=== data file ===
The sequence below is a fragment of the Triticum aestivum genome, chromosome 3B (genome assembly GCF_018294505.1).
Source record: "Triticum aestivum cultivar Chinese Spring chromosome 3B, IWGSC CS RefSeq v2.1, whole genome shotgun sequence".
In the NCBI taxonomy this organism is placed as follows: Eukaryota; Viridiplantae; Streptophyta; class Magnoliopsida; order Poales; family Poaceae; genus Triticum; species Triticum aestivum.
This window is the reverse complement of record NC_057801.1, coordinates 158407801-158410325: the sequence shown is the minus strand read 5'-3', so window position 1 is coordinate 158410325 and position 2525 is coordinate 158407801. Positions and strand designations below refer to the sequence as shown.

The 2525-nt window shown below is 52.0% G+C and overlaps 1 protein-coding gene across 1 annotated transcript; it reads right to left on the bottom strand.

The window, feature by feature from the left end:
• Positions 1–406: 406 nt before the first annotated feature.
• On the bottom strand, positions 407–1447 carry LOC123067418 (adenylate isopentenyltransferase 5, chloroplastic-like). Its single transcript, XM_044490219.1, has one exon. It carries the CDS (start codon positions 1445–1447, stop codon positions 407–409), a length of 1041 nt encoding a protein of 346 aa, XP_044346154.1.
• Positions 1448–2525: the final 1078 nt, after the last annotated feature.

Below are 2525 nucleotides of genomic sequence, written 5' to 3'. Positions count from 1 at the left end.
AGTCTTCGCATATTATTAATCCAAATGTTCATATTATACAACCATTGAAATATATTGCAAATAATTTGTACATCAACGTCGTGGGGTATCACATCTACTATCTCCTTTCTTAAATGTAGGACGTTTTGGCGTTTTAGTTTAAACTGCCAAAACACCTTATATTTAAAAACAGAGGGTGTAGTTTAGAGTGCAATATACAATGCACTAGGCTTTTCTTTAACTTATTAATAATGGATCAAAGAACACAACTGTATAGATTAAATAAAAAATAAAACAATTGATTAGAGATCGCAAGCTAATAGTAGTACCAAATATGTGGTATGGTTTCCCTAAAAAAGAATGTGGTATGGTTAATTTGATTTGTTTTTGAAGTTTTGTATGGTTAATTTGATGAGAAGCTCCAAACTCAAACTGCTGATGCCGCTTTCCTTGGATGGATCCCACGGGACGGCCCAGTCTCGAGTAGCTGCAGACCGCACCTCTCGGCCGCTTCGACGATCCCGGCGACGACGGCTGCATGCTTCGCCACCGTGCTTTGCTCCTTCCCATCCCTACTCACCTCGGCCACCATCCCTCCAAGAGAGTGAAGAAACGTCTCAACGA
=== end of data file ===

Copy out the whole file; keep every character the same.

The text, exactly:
The sequence below is a fragment of the Triticum aestivum genome, chromosome 3B (genome assembly GCF_018294505.1).
Source record: "Triticum aestivum cultivar Chinese Spring chromosome 3B, IWGSC CS RefSeq v2.1, whole genome shotgun sequence".
In the NCBI taxonomy this organism is placed as follows: Eukaryota; Viridiplantae; Streptophyta; class Magnoliopsida; order Poales; family Poaceae; genus Triticum; species Triticum aestivum.
This window is the reverse complement of record NC_057801.1, coordinates 158407801-158410325: the sequence shown is the minus strand read 5'-3', so window position 1 is coordinate 158410325 and position 2525 is coordinate 158407801. Positions and strand designations below refer to the sequence as shown.

The 2525-nt window shown below is 52.0% G+C and overlaps 1 protein-coding gene across 1 annotated transcript; it reads right to left on the bottom strand.

The window, feature by feature from the left end:
• Positions 1–406: 406 nt before the first annotated feature.
• On the bottom strand, positions 407–1447 carry LOC123067418 (adenylate isopentenyltransferase 5, chloroplastic-like). Its single transcript, XM_044490219.1, has one exon. It carries the CDS (start codon positions 1445–1447, stop codon positions 407–409), a length of 1041 nt encoding a protein of 346 aa, XP_044346154.1.
• Positions 1448–2525: the final 1078 nt, after the last annotated feature.

Below are 2525 nucleotides of genomic sequence, written 5' to 3'. Positions count from 1 at the left end.
AGTCTTCGCATATTATTAATCCAAATGTTCATATTATACAACCATTGAAATATATTGCAAATAATTTGTACATCAACGTCGTGGGGTATCACATCTACTATCTCCTTTCTTAAATGTAGGACGTTTTGGCGTTTTAGTTTAAACTGCCAAAACACCTTATATTTAAAAACAGAGGGTGTAGTTTAGAGTGCAATATACAATGCACTAGGCTTTTCTTTAACTTATTAATAATGGATCAAAGAACACAACTGTATAGATTAAATAAAAAATAAAACAATTGATTAGAGATCGCAAGCTAATAGTAGTACCAAATATGTGGTATGGTTTCCCTAAAAAAGAATGTGGTATGGTTAATTTGATTTGTTTTTGAAGTTTTGTATGGTTAATTTGATGAGAAGCTCCAAACTCAAACTGCTGATGCCGCTTTCCTTGGATGGATCCCACGGGACGGCCCAGTCTCGAGTAGCTGCAGACCGCACCTCTCGGCCGCTTCGACGATCCCGGCGACGACGGCTGCATGCTTCGCCACCGTGCTTTGCTCCTTCCCATCCCTACTCACCTCGGCCACCATCCCTCCAAGAGAGTGAAGAAACGTCTCAACGA